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Getting in front on data quality presents a terrific opportunity to improve business performance. Better data means fewer mistakes, lower costs, better decisions, and better products. Further, I predict that many companies that don’t give data quality its due will struggle to survive in the business environment of the future.
Bad data is the norm. Every day, businesses send packages to customers, managers decide which candidate to hire, and executives make long-term plans based on data provided by others. When that data is incomplete, poorly defined, or wrong, there are immediate consequences: angry customers, wasted time, and added difficulties in the execution of strategy. You know the sound bites — “decisions are no better than the data on which they’re based” and “garbage in, garbage out.” But do you know the price tag to your organization?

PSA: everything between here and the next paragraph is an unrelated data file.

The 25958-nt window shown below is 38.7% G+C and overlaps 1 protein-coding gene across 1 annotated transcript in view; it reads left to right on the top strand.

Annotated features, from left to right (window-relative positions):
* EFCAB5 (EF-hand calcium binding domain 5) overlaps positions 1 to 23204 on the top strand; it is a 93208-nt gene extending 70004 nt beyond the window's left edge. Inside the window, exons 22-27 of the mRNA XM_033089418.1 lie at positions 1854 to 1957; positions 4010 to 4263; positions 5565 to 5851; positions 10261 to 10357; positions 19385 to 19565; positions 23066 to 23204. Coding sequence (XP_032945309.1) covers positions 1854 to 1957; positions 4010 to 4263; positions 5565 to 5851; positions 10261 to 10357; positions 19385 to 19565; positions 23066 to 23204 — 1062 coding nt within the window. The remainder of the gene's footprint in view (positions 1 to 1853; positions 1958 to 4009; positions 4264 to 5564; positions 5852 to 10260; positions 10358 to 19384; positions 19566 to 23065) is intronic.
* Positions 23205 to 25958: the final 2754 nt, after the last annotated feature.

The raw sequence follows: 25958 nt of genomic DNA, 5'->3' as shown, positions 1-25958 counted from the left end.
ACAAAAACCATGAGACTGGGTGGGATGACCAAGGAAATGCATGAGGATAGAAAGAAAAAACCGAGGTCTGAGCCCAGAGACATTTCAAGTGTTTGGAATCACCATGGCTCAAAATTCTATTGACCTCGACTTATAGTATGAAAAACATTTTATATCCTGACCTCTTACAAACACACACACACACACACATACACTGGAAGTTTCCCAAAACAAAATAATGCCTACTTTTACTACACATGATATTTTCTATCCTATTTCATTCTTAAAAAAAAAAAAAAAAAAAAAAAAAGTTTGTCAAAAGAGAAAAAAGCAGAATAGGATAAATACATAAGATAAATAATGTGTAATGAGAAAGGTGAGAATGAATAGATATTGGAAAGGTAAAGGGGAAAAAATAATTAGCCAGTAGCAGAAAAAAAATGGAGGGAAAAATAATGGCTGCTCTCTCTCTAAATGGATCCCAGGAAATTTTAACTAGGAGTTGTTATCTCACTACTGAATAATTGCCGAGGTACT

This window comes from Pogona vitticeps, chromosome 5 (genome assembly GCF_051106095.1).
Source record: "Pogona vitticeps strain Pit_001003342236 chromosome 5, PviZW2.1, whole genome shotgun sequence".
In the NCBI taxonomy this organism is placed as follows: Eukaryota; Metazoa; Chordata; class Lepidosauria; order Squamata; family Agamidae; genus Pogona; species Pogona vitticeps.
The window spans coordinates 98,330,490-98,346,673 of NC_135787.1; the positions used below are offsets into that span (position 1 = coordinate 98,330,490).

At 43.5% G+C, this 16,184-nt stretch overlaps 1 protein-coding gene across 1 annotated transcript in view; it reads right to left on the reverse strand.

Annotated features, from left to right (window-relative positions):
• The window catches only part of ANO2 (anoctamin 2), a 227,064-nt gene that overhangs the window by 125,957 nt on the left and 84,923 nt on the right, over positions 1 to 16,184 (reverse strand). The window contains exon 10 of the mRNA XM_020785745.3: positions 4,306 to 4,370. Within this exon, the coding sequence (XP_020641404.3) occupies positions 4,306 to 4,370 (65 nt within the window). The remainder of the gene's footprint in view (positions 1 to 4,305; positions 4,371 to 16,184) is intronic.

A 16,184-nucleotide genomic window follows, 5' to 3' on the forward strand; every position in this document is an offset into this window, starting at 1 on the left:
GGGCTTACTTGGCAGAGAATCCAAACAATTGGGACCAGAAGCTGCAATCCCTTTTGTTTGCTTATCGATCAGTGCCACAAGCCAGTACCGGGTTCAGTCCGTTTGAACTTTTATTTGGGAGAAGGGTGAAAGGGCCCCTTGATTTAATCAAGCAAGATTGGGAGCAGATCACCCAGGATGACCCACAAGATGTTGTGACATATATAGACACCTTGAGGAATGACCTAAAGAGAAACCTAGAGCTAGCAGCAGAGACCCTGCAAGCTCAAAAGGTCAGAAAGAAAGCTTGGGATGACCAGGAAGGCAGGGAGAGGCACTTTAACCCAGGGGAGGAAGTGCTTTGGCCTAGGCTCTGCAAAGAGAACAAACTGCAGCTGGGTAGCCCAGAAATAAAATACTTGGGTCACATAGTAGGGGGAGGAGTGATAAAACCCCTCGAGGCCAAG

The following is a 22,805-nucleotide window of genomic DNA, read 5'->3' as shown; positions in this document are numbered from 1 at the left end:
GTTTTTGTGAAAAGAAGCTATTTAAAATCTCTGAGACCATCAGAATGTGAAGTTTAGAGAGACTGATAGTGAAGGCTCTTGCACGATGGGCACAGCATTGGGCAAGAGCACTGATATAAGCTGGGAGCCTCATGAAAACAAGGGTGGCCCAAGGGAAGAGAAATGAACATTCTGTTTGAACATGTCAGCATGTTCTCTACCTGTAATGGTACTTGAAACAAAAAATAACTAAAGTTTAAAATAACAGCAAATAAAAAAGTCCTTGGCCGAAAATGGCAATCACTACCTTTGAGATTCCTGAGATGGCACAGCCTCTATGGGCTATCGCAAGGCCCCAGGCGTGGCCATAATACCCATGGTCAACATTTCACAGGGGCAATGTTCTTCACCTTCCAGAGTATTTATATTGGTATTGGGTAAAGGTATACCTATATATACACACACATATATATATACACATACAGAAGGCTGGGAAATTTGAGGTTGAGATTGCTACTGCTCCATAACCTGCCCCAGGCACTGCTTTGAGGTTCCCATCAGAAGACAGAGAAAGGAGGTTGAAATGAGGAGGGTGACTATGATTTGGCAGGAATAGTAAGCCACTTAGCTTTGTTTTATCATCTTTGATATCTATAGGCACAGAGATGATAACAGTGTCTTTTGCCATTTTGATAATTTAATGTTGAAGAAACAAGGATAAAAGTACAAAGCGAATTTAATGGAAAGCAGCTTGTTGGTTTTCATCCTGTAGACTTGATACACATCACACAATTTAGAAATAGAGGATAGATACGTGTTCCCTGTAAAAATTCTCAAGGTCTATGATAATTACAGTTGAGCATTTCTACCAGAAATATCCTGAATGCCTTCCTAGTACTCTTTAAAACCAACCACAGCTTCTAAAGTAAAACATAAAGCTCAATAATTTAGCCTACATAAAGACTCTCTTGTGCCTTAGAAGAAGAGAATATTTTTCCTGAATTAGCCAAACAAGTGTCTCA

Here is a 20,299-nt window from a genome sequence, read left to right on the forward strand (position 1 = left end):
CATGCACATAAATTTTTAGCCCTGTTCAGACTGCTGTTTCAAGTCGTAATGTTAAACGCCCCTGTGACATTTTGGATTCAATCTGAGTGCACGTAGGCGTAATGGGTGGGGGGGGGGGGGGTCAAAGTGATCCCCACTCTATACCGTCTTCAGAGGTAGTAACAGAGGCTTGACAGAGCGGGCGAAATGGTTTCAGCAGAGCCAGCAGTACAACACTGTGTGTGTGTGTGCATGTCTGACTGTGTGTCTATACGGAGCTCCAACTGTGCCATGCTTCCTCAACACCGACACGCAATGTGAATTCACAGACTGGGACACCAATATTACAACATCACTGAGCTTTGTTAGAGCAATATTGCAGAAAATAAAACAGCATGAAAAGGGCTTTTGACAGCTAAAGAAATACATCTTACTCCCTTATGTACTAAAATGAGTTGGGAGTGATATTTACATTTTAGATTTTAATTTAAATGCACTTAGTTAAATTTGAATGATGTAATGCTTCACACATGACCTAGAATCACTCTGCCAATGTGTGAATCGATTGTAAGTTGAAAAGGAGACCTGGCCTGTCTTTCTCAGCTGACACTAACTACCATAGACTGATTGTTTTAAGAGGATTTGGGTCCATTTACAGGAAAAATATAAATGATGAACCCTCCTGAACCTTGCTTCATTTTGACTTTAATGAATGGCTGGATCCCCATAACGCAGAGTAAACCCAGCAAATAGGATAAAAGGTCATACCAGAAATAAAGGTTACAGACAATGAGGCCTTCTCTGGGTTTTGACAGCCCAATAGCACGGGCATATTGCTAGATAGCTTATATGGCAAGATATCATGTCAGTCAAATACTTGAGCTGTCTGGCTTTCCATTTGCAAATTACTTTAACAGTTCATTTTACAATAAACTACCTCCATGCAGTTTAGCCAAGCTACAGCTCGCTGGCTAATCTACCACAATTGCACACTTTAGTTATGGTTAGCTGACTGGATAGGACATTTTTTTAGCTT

Based on recent research by Experian plc, as well as by consultants James Price of Experience Matters and Martin Spratt of Clear Strategic IT Partners Pty. Ltd., we estimate the cost of bad data to be 15% to 25% of revenue for most companies (more on this research later). These costs come as people accommodate bad data by correcting errors, seeking confirmation in other sources, and dealing with the inevitable mistakes that follow.
Fewer errors mean lower costs, and the key to fewer errors lies in finding and eliminating their root causes. Fortunately, this is not too difficult in most cases. All told, we estimate that two-thirds of these costs can be identified and eliminated — permanently.
In the past, I could understand a company’s lack of attention to data quality because the business case seemed complex, disjointed, and incomplete. But recent work fills important gaps.
The case builds on four interrelated components: the current state of data quality, the immediate consequences of bad data, the associated costs, and the benefits of getting in front on data quality. Let’s consider each in turn.
Four Reasons to Pay Attention to Data Quality Now
The Current Level of Data Quality Is Extremely Low
A new study that I recently completed with Tadhg Nagle and Dave Sammon (both of Cork University Business School) looked at data quality levels in actual practice and shows just how terrible the situation is.